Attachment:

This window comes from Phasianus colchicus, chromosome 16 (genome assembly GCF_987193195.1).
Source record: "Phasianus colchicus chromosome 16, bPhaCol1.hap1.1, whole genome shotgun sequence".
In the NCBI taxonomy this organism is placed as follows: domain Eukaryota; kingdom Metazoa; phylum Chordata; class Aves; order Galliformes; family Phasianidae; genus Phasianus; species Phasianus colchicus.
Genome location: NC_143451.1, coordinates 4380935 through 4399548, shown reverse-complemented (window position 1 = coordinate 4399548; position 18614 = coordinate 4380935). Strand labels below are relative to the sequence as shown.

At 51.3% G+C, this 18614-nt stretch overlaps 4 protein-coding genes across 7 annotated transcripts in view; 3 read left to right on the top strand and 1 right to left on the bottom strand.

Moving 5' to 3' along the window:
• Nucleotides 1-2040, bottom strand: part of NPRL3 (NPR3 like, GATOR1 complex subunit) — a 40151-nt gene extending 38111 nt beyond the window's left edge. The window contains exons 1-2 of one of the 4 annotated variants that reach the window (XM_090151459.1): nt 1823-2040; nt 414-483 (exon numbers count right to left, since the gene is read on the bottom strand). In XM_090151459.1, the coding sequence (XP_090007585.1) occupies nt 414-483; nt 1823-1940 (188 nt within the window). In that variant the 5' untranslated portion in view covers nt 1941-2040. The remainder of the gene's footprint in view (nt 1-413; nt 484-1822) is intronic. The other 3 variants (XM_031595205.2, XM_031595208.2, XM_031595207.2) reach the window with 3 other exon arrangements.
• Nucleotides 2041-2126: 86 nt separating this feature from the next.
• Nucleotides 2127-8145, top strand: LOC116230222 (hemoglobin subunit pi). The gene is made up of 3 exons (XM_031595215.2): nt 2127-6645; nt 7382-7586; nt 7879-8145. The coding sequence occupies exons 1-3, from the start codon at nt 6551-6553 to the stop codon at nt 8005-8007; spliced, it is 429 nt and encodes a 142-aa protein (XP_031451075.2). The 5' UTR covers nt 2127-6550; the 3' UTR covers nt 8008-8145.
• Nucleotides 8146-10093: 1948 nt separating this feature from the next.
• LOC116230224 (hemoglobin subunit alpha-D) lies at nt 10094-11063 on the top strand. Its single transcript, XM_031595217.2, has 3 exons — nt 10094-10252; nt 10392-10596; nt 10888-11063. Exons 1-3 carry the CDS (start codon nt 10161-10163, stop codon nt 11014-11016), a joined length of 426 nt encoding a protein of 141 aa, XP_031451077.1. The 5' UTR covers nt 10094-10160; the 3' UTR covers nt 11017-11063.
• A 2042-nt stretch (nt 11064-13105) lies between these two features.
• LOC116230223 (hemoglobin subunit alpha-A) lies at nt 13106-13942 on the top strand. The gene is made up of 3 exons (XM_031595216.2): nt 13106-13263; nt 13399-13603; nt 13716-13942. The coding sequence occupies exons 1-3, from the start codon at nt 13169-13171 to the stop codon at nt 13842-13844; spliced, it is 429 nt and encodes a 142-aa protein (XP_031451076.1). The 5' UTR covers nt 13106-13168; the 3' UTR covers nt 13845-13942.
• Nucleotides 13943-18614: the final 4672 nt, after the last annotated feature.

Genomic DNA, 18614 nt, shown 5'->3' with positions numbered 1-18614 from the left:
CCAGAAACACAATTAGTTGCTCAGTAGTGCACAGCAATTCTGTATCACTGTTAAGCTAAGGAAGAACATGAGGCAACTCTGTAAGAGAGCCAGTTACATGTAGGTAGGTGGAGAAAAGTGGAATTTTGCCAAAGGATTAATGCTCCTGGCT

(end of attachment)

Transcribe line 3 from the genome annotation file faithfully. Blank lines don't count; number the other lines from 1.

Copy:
In the NCBI taxonomy this organism is placed as follows: domain Eukaryota; kingdom Metazoa; phylum Chordata; class Aves; order Galliformes; family Phasianidae; genus Phasianus; species Phasianus colchicus.